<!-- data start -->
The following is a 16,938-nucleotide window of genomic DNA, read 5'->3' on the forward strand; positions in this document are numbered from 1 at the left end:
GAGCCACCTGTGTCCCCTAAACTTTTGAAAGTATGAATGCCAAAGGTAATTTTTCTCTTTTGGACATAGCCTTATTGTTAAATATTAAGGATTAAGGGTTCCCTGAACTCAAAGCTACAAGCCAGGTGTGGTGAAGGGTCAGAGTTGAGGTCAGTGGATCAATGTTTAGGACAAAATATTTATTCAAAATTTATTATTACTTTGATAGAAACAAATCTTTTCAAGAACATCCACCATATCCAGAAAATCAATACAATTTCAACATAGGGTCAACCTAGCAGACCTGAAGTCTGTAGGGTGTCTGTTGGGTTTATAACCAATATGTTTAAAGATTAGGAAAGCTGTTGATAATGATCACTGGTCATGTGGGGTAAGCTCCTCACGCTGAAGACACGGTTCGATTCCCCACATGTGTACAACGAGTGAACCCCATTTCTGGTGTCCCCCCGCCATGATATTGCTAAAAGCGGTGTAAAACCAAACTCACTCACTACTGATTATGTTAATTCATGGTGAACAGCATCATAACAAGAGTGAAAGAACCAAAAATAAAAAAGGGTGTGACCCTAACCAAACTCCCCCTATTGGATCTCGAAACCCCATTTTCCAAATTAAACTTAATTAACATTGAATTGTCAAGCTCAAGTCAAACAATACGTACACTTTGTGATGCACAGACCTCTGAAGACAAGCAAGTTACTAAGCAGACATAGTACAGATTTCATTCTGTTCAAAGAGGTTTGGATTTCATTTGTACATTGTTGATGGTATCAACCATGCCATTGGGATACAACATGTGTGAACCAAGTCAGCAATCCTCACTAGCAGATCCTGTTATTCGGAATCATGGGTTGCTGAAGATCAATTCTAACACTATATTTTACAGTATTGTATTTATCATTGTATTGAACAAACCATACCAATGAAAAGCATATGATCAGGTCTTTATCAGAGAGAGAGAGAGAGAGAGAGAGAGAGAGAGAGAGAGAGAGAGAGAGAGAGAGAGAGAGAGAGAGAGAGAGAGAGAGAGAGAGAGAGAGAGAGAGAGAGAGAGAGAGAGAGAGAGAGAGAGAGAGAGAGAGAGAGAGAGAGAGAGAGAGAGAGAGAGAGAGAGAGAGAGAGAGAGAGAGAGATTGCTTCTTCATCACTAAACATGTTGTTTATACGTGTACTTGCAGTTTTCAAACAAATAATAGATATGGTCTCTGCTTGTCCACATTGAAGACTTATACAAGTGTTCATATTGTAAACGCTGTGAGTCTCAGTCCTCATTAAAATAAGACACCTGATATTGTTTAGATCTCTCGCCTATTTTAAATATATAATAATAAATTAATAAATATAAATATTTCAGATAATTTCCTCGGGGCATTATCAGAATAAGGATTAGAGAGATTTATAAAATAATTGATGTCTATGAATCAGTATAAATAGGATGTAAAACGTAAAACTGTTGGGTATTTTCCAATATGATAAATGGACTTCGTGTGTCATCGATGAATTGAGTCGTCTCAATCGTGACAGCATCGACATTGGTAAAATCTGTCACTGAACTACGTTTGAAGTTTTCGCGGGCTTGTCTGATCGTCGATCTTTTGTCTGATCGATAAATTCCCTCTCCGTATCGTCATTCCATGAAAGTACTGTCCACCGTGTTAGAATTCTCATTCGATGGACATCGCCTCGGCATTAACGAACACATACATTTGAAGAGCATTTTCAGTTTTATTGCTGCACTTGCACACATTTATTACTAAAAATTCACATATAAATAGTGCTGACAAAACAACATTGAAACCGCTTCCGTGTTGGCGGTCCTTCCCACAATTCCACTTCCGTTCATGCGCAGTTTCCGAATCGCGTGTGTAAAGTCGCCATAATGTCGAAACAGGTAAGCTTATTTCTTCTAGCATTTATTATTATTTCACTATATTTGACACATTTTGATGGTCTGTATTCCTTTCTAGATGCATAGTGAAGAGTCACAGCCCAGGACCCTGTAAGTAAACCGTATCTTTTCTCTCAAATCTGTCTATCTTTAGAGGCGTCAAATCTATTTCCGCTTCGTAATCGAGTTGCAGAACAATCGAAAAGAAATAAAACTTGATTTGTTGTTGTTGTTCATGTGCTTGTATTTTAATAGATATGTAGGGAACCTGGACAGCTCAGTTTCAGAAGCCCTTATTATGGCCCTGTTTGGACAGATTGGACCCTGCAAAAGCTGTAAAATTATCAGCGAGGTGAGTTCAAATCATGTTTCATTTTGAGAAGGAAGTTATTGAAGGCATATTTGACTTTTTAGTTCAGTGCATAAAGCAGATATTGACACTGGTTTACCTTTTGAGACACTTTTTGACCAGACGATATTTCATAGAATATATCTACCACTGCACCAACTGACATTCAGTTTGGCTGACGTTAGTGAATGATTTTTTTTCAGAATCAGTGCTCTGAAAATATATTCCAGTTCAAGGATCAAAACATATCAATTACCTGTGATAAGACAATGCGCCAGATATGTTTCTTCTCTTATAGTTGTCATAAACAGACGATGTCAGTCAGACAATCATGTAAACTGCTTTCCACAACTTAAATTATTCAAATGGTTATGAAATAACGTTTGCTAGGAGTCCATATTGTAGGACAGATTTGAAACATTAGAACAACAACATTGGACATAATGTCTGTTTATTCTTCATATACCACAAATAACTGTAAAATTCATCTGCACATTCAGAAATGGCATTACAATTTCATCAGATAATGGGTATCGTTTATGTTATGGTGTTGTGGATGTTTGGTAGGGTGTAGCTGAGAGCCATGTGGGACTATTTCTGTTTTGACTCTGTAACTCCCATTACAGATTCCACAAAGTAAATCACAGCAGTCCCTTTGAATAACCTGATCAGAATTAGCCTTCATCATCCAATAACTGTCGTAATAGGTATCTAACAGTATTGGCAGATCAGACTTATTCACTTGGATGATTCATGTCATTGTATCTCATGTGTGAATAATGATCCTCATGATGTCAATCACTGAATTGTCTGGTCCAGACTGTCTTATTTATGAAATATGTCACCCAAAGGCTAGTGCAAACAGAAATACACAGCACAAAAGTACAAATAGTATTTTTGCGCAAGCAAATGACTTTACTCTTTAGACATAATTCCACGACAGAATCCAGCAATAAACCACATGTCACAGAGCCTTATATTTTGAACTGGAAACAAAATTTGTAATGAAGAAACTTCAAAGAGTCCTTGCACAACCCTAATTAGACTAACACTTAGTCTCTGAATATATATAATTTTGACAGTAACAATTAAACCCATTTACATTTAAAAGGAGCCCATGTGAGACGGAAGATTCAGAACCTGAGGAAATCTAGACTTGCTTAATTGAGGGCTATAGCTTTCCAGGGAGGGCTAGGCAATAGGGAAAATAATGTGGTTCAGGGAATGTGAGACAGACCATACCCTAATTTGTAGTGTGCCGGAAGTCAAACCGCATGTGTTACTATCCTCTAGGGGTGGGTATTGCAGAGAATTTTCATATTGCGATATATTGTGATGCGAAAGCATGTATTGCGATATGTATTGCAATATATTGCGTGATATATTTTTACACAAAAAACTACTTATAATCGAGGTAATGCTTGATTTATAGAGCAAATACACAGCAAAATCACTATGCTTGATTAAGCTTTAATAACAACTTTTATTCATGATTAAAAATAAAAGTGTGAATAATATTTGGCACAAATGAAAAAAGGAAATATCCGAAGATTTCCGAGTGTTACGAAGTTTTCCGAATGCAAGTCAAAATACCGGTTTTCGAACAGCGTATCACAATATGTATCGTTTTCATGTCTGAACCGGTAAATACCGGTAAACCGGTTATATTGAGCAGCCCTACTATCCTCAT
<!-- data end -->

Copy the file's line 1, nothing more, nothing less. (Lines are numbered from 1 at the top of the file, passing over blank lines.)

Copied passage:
The following is a 16,938-nucleotide window of genomic DNA, read 5'->3' on the forward strand; positions in this document are numbered from 1 at the left end: